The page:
I was impressed with the reporter’s research. During the sixties, every airline captain was a celebrity, especially Avery Bonnelle who was a journalist himself and made sure the jet era people would not be forgotten. It was a weird sensation to participate in the story as an outsider. I knew the people, I had seen the dress and the suit, admired the necklace and the painting, and even stroked the ugly dog. I had a strong urge to find out more about it. The person to talk to was Ruth, a cabin attendant who was both friendly with me, and a confidante of Angie.

Ruth 1968.

I kept the magazine handy in my flight bag until Ruth was assigned to my flight. She read the article twice and finally she said: “She'll be OK with Amos as long as more details are not exposed. ”

“What details?” I asked.

“I am sorry I can’t talk about it”

“Is it about Robbie?” I blurted. It was a fast draw, a bull’s eye.

“What do you know about Robbie?” She asked, frightened.

“A dinner with a nice bottle of wine and an exchange of information - treat on me,” I said.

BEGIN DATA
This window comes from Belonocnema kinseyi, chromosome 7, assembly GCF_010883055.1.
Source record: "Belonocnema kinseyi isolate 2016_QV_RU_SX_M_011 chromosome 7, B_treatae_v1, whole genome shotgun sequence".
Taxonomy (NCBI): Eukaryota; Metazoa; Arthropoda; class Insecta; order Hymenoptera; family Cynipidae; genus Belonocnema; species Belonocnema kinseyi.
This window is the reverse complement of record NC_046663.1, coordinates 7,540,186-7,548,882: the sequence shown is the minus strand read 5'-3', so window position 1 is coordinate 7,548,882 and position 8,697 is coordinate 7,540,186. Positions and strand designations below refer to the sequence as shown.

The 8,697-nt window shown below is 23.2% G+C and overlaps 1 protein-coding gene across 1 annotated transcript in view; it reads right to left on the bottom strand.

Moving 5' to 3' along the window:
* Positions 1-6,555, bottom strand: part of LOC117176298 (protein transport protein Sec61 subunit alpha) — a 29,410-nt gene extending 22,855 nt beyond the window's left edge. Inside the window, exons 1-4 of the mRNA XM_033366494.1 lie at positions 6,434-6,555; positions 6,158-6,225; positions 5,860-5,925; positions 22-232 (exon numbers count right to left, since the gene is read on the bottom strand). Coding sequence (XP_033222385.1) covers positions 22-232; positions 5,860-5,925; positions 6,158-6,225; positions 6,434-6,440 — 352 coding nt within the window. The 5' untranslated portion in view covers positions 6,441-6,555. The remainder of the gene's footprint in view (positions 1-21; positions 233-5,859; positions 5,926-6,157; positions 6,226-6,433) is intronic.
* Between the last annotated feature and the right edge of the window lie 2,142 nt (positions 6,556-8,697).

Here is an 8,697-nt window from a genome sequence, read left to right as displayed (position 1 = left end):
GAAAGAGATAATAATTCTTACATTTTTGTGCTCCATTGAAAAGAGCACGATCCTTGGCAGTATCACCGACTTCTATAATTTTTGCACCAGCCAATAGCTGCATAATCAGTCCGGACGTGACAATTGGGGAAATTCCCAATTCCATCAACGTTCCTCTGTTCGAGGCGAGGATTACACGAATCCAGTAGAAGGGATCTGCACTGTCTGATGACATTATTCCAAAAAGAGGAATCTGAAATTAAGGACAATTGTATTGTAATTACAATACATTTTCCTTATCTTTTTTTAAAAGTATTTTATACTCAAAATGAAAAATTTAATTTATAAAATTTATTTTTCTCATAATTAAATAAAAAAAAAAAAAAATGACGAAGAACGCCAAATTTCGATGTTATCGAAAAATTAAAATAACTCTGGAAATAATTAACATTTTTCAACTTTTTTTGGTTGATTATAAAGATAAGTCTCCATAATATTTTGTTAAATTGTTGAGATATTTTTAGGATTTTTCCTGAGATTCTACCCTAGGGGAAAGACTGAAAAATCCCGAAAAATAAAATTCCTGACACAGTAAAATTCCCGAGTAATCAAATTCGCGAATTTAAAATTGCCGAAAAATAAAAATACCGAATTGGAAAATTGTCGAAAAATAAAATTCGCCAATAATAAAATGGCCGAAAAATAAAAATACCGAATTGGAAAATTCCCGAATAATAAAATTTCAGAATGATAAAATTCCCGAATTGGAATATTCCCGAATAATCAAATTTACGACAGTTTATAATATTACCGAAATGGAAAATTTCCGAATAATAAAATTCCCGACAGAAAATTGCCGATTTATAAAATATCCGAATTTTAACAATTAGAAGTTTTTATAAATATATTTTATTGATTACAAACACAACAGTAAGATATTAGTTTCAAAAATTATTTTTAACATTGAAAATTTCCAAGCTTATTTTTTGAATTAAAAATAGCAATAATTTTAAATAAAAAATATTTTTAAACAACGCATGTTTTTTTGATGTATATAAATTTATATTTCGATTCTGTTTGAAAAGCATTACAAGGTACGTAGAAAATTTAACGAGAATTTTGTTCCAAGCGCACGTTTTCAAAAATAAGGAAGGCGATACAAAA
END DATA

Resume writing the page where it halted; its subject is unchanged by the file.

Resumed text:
She accepted reluctantly.

“Ok,” I said to her after the wine, “what's missing in the story?”

She took a long breath. “You know Robbie has a boat?” she started.

“Yes I know.”

“Do you have any idea what goes on aboard the boat?"

“If I know Robbie, it is an unending party,” I said.

“Yes,” she agreed. “But it's unique.”

“What do you mean?"


“Sounds like Robbie.”

“No, you don't understand. It's not Robbie, it's Angie.”

“What do you mean, Robbie’s boat, and Robbie doesn't know?"

“He doesn't know. Robbie lets Angie use the parked boat when he's away on flights. She runs sex parties.”

“So what’s wrong with that?


“Yes, I heard rumors about it too.”

“She films the action.”

“Maybe she wants to improve her technique,” I suggested.

“You dumb-head,” she almost screamed. “She makes porno movies.” People in the restaurant were looking at us.